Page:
KRAS mutations

Recent retrospective data from several independent studies have shown a very negative association between KRAS exon 1 mutations and cetuximab response in mCRC patients. A first group found no KRAS mutations in tumors from 11 cetuximab-responding patients, whereas 13 of the 19 nonresponders (p = 0.0003) had a KRAS-mutated tumor, leading the authors to suggest that KRAS mutational status could serve to exclude cetuximab use in mCRC[13]. A second recently published study involving 59 refractory mCRC patients receiving cetuximab-based treatment confirmed these data by reporting no mutations in all 12 responding patients, with a significantly worse time-to-progression in patients with a KRAS mutation[14]. Additionally, a third report has shown that mutations affecting either KRAS or BRAF are predictive and prognostic indicators in mCRC patients, and are inversely correlated with response to anti-EGFR monoclonal antibodies [16]. Another study evaluating KRAS/BRAF mutation status in 80 patients receiving cetuximab as single-agent found only 3 KRAS mutated tumors out of 27 patients who experienced a clinical benefit, but 27 out of 53 nonresponding patients [15]. Finally, recent data from 27 mCRC patients observed only one responder out of 10 mutated tumors compared to 9 out of 17 non mutated tumors[17]. We found a similar trend in our study, although our observations did not reach statistical significance. Moreover, pooling all published studies evaluating this putative association further suggests that KRAS mutations strongly negatively affect the probability of objective response to cetuximab treatment. In these studies, the response rate in KRAS mutated tumors was 9 out of 115 (7.8%, CI95%: 3.6–14.3%) versus 81 out of 192 (42.2%, CI95%: 35.1–49.5%) in wild type tumors (p = 3.5 10-10, chi-2 test). However, we did not find any statistically significant difference in OS or PFS in patients with KRAS-mutated and wild-type tumors. Although this lack of difference may be reasonably attributed to the limited sample size, data presented in our study also demonstrated that authentic and clinically relevant tumor responses and/or long-term stabilization may be achieved with cetuximab-based treatment in patients with KRAS-mutated tumors. Accordingly, we believe that it could be premature to absolutely exclude cetuximab use in these patients.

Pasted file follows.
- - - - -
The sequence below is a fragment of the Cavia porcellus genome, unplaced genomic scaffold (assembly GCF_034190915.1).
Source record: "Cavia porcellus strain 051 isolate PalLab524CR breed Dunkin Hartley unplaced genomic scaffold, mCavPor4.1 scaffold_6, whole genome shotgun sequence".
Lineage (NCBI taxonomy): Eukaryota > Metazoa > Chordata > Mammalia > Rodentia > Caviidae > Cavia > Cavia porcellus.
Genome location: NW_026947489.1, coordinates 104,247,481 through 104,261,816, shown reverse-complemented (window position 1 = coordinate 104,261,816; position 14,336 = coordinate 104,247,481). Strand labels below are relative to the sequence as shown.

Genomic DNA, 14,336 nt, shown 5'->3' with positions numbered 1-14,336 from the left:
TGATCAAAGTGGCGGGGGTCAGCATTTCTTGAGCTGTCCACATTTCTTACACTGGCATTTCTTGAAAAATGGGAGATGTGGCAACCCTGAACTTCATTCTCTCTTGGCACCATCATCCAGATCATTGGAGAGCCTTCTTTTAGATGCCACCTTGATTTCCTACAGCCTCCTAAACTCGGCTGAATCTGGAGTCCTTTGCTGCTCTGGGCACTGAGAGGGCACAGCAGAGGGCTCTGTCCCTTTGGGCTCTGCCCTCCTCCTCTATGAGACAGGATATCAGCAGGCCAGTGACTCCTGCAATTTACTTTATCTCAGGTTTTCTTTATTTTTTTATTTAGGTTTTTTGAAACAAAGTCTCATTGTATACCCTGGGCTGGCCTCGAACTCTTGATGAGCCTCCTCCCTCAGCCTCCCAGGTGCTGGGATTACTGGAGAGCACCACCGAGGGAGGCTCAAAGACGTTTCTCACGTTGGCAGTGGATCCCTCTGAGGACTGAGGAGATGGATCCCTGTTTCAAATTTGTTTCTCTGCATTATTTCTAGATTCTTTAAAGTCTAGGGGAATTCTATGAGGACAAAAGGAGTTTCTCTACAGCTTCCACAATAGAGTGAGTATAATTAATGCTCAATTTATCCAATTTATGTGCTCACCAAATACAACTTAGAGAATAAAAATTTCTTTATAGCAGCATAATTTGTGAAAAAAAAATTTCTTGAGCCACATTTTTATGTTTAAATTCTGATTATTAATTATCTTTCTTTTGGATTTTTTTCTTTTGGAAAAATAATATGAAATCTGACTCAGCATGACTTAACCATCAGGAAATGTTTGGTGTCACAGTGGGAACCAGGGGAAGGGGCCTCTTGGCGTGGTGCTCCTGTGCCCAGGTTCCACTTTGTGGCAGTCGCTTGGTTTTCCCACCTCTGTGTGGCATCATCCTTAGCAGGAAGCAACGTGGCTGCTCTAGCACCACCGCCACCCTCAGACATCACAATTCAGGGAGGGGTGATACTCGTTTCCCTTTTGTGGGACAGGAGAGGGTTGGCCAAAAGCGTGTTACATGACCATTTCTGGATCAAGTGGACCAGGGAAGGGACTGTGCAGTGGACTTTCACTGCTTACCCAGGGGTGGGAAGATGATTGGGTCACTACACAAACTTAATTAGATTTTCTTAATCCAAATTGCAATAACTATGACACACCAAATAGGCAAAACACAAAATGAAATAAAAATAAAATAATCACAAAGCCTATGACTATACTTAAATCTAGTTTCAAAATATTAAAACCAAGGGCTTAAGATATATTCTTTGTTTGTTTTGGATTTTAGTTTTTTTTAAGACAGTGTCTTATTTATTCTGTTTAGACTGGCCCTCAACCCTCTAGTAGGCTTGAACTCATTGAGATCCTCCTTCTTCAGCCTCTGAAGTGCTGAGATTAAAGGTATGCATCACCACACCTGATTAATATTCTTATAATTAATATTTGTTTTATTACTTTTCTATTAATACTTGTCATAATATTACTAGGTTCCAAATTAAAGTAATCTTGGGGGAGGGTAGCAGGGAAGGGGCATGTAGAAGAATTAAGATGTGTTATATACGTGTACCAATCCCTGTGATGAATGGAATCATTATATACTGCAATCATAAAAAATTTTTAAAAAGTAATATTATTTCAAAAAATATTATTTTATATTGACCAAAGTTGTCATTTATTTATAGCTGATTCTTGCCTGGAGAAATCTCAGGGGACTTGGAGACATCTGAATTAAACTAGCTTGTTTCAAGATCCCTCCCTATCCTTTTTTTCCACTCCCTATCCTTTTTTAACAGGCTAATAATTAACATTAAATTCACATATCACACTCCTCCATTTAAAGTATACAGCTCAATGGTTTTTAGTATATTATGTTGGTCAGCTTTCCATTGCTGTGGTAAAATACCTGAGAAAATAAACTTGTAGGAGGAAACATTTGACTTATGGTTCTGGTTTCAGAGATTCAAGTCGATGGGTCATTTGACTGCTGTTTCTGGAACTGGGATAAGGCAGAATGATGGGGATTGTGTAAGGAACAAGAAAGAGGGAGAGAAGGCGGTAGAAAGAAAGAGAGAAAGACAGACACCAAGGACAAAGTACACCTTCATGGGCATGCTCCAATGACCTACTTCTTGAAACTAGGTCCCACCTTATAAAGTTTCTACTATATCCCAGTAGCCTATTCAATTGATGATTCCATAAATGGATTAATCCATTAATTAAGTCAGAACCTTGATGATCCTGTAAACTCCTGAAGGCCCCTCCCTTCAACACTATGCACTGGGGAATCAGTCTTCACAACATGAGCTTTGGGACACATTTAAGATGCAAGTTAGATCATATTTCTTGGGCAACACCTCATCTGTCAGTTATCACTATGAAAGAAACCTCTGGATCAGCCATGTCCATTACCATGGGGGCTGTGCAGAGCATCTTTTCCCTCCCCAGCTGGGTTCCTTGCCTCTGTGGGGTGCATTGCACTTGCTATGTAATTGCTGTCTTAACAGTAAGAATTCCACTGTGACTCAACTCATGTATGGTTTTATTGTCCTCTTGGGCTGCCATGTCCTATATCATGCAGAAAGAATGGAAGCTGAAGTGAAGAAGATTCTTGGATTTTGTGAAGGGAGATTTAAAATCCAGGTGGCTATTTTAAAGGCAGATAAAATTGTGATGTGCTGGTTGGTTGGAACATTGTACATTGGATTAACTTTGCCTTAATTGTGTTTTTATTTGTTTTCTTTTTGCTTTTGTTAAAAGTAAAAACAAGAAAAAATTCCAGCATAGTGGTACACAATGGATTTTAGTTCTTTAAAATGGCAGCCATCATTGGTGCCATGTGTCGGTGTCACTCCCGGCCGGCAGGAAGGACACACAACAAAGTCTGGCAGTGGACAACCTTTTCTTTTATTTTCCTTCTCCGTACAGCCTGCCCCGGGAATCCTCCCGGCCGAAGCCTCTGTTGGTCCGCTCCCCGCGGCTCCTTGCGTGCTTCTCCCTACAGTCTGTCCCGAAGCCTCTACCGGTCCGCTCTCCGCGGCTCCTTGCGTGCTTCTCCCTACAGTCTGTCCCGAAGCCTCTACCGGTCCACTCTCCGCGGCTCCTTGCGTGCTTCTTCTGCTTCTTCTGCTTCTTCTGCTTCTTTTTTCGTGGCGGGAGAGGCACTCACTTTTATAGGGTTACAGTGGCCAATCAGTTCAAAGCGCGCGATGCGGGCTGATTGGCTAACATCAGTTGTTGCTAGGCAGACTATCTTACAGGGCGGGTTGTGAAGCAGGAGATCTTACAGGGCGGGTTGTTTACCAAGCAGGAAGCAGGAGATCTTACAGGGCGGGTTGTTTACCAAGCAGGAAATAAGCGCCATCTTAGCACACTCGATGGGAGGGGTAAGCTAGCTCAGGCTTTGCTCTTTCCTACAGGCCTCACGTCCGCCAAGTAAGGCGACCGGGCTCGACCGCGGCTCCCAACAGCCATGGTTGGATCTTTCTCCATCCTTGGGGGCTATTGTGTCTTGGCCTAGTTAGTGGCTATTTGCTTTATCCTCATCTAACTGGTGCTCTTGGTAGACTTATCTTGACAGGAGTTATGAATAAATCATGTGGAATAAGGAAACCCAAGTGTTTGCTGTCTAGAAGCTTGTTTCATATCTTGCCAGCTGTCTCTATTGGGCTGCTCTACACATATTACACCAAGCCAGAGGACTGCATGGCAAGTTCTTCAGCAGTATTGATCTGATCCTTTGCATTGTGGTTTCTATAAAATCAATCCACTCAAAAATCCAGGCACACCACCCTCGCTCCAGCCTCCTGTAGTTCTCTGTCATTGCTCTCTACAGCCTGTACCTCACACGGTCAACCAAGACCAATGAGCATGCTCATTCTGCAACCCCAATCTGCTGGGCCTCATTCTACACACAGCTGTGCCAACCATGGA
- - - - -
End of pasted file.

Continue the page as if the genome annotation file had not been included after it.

A variant of EGFR extracellular region

Activating mutations of the intracellular kinase domain of EGFR have been associated with human malignancies and responsiveness to small molecule EGFR tyrosine kinase inhibitors[5,10,12]. These mutations are rare or absent in mCRC, and are thus unlikely to explain the reported antitumor activity of cetuximab in this population. Nevertheless, little is known about the extracellular region of EGFR which represents the binding site of cetuximab. We sequenced this entire domain and did not find any mutations. However, we observed in 12 patients (37%) a G→A substitution in exon 13, which encodes a part of the extracellular region of the receptor. The resulting amino acid substitution Arg to Lys is located at the boundary between EGFR domain III, which represents the direct interaction site with cetuximab, and domain IV [24]. In our study, this variation was observed in 11 patients achieving at least a stable disease as their best response, but only in 1 patient with progressive disease at its first evaluation. Moreover, PFS and OS after cetuximab treatment were significantly better in the subset of patients displaying this variant.